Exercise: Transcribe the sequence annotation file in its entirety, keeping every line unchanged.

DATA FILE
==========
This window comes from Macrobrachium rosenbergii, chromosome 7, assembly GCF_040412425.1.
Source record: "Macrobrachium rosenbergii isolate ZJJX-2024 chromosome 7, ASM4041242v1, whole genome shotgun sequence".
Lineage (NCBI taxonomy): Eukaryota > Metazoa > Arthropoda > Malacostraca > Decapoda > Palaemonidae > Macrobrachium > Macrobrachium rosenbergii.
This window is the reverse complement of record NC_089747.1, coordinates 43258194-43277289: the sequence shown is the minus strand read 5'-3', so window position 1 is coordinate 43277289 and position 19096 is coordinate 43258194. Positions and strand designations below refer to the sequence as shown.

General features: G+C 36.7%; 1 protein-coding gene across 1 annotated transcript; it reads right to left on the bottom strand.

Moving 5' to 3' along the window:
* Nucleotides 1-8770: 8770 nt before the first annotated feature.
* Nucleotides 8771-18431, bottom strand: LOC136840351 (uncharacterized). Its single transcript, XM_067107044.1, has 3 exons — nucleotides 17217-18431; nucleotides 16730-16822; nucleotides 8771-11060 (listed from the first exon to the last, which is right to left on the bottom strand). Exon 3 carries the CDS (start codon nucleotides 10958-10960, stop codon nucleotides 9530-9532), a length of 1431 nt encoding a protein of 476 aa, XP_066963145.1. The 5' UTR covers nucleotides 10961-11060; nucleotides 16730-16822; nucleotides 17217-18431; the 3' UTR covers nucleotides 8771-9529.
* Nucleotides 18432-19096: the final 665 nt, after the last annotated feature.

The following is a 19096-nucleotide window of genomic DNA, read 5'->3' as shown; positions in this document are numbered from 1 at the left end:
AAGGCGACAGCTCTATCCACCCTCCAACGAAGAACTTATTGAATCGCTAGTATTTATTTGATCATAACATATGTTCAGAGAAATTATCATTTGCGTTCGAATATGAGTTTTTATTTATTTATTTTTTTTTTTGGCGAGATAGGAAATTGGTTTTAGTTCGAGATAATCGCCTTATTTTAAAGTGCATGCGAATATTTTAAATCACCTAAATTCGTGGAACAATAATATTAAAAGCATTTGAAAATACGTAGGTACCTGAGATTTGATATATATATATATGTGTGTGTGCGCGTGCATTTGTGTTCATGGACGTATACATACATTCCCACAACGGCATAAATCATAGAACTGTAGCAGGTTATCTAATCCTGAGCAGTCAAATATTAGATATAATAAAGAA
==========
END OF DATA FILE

This window comes from Macrobrachium rosenbergii, chromosome 7, assembly GCF_040412425.1.
Source record: "Macrobrachium rosenbergii isolate ZJJX-2024 chromosome 7, ASM4041242v1, whole genome shotgun sequence".
Lineage (NCBI taxonomy): Eukaryota > Metazoa > Arthropoda > Malacostraca > Decapoda > Palaemonidae > Macrobrachium > Macrobrachium rosenbergii.
This window is the reverse complement of record NC_089747.1, coordinates 43258194-43277289: the sequence shown is the minus strand read 5'-3', so window position 1 is coordinate 43277289 and position 19096 is coordinate 43258194. Positions and strand designations below refer to the sequence as shown.

General features: G+C 36.7%; 1 protein-coding gene across 1 annotated transcript; it reads right to left on the bottom strand.

Moving 5' to 3' along the window:
* Nucleotides 1-8770: 8770 nt before the first annotated feature.
* Nucleotides 8771-18431, bottom strand: LOC136840351 (uncharacterized). Its single transcript, XM_067107044.1, has 3 exons — nucleotides 17217-18431; nucleotides 16730-16822; nucleotides 8771-11060 (listed from the first exon to the last, which is right to left on the bottom strand). Exon 3 carries the CDS (start codon nucleotides 10958-10960, stop codon nucleotides 9530-9532), a length of 1431 nt encoding a protein of 476 aa, XP_066963145.1. The 5' UTR covers nucleotides 10961-11060; nucleotides 16730-16822; nucleotides 17217-18431; the 3' UTR covers nucleotides 8771-9529.
* Nucleotides 18432-19096: the final 665 nt, after the last annotated feature.

The following is a 19096-nucleotide window of genomic DNA, read 5'->3' as shown; positions in this document are numbered from 1 at the left end:
AAGGCGACAGCTCTATCCACCCTCCAACGAAGAACTTATTGAATCGCTAGTATTTATTTGATCATAACATATGTTCAGAGAAATTATCATTTGCGTTCGAATATGAGTTTTTATTTATTTATTTTTTTTTTTGGCGAGATAGGAAATTGGTTTTAGTTCGAGATAATCGCCTTATTTTAAAGTGCATGCGAATATTTTAAATCACCTAAATTCGTGGAACAATAATATTAAAAGCATTTGAAAATACGTAGGTACCTGAGATTTGATATATATATATATGTGTGTGTGCGCGTGCATTTGTGTTCATGGACGTATACATACATTCCCACAACGGCATAAATCATAGAACTGTAGCAGGTTATCTAATCCTGAGCAGTCAAATATTAGATATAATAAAGAA